Secondly, only a steady positive economic growth is not enough for sustainable economic development of a country, because the country’s wealthy families may be the beneficiaries of economic growth. Without a mechanism for balanced distribution of this growth real social development is not possible. Dr Dinesh N Awasthi, a renowned Indian economist and Director General of Entrepreneurship Development Institute of India (EDI), observed that the world economy made a huge progress in the last century, but only 385 families own about 40 per cent of the total budget of the poor nations of the world. On the other hand, about a billion people can hardly manage a meal a day. This is why only a positive GDP growth is not enough to determine the health of an economy.

Currently, stock market in Bangladesh witnessed collapses destroying many small investors. Providing electricity and gas connections to new industries remain suspended since long while the existing industries are facing rationing of gas and electricity. This is resulting in the underperforming of the economy during the last few years. It may be the cause of an economic depression in the country. We saw US initiated economic recession in 2007-08; currently European Union is fighting to reinstall Greek economy with a financial support equal or more than total value of our GDP. In the eyes of many economists the Bangladesh economy is in a good shape. However, in the eyes of the opposition there is a great black hole in it. Now is the time to be cautious about the recent performance of the following indicators of our economy:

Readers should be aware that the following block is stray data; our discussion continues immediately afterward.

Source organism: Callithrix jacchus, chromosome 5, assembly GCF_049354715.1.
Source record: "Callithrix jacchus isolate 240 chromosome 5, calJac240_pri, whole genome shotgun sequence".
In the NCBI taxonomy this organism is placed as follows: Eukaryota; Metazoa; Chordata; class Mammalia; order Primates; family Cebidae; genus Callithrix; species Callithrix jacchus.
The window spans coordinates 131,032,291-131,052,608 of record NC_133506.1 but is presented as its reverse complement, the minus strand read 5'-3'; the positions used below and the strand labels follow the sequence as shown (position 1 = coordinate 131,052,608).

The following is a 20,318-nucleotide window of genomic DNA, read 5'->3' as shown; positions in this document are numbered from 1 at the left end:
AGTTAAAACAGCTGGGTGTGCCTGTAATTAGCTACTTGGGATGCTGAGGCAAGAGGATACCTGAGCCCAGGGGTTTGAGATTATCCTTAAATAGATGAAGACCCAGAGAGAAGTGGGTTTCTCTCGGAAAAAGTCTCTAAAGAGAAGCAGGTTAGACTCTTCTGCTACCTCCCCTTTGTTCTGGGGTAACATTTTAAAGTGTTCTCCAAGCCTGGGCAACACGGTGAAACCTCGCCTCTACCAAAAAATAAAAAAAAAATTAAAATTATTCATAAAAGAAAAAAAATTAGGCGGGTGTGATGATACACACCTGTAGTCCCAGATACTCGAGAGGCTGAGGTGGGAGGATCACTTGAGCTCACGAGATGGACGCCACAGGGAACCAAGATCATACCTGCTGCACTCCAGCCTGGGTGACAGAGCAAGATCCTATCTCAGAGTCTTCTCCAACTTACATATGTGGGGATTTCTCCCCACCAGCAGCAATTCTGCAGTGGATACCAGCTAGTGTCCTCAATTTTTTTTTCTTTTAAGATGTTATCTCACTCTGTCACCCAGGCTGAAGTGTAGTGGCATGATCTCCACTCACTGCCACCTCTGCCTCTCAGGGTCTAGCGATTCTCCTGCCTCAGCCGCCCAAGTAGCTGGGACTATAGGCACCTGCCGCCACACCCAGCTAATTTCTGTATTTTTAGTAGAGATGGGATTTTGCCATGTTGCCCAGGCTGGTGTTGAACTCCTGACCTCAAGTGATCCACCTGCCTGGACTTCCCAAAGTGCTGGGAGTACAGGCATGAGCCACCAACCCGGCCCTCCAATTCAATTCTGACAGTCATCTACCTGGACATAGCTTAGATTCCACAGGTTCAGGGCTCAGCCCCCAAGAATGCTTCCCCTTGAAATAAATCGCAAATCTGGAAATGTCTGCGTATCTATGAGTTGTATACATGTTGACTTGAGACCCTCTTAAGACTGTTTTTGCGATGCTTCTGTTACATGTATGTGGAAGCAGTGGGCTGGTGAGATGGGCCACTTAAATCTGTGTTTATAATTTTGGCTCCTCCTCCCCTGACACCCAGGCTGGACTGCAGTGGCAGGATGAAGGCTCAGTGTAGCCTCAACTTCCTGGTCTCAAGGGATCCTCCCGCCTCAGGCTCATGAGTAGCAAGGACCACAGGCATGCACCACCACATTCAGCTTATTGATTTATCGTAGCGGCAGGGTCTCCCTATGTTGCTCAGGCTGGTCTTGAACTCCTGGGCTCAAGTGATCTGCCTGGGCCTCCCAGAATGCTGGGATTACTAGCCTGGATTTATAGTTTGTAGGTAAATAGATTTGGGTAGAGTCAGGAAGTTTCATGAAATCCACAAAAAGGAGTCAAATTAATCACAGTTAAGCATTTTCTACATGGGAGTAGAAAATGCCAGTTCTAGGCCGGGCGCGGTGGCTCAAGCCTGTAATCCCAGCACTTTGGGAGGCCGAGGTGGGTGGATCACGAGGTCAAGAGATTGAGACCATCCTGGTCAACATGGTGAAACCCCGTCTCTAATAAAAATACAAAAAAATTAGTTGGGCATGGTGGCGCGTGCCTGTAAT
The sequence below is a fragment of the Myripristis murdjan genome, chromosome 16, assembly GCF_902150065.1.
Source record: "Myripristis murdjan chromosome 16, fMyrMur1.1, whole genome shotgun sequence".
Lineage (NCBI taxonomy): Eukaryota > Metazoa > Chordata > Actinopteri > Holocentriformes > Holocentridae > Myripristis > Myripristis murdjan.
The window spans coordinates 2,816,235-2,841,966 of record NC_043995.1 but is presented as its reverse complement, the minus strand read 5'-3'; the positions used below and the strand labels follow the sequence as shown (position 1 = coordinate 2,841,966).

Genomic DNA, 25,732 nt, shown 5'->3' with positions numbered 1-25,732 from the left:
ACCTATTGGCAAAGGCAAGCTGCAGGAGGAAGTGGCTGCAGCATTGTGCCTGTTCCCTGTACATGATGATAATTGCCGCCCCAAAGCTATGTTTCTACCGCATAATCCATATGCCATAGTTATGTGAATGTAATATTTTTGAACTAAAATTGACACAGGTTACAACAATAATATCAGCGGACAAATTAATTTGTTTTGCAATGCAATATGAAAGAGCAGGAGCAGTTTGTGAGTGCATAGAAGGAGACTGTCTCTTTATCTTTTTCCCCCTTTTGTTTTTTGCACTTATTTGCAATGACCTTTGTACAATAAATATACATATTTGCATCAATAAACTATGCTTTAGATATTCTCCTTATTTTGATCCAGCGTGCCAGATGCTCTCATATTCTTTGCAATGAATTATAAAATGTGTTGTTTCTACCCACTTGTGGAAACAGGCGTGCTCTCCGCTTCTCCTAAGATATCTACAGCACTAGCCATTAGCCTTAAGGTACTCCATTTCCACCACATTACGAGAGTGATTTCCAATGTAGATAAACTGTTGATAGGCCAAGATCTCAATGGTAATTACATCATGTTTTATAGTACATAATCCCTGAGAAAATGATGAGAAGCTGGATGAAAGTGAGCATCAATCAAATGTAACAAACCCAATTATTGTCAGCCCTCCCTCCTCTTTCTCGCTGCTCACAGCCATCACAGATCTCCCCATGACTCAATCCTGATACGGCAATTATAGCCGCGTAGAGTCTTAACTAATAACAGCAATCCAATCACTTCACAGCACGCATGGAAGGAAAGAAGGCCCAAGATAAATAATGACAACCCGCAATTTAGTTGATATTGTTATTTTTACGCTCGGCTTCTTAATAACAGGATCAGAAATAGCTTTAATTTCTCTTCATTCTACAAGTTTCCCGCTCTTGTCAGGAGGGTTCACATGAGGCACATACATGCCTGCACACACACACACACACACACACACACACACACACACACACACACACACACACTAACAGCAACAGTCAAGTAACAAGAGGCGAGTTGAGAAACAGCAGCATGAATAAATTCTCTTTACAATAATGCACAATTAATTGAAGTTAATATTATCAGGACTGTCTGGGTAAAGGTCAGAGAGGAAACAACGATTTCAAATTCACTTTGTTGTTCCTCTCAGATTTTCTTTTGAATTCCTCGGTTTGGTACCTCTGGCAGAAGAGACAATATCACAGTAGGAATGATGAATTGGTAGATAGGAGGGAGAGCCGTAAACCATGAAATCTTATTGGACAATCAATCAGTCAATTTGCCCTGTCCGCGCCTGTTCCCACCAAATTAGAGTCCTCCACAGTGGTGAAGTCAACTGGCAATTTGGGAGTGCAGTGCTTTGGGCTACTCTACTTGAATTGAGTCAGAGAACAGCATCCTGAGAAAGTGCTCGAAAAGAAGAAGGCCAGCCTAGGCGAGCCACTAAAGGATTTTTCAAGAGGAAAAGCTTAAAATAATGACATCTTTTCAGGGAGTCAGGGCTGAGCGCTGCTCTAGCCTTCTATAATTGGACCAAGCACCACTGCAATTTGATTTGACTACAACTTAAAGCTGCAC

Domestic credit: Domestic credit in private sector increased by Tk 305.30 billion or 8.96 per cent in July-December, 2011 while domestic credit in public sector increased by Tk 174.83 billion or 18.84 per cent.

Inflation: The government projected 7.5 per cent inflation in the current fiscal, but if the current inflationary situation holds further, this projection will remain in the oblivion. Practically, the general inflation rate might be 12.27 per cent in FY 2011-12.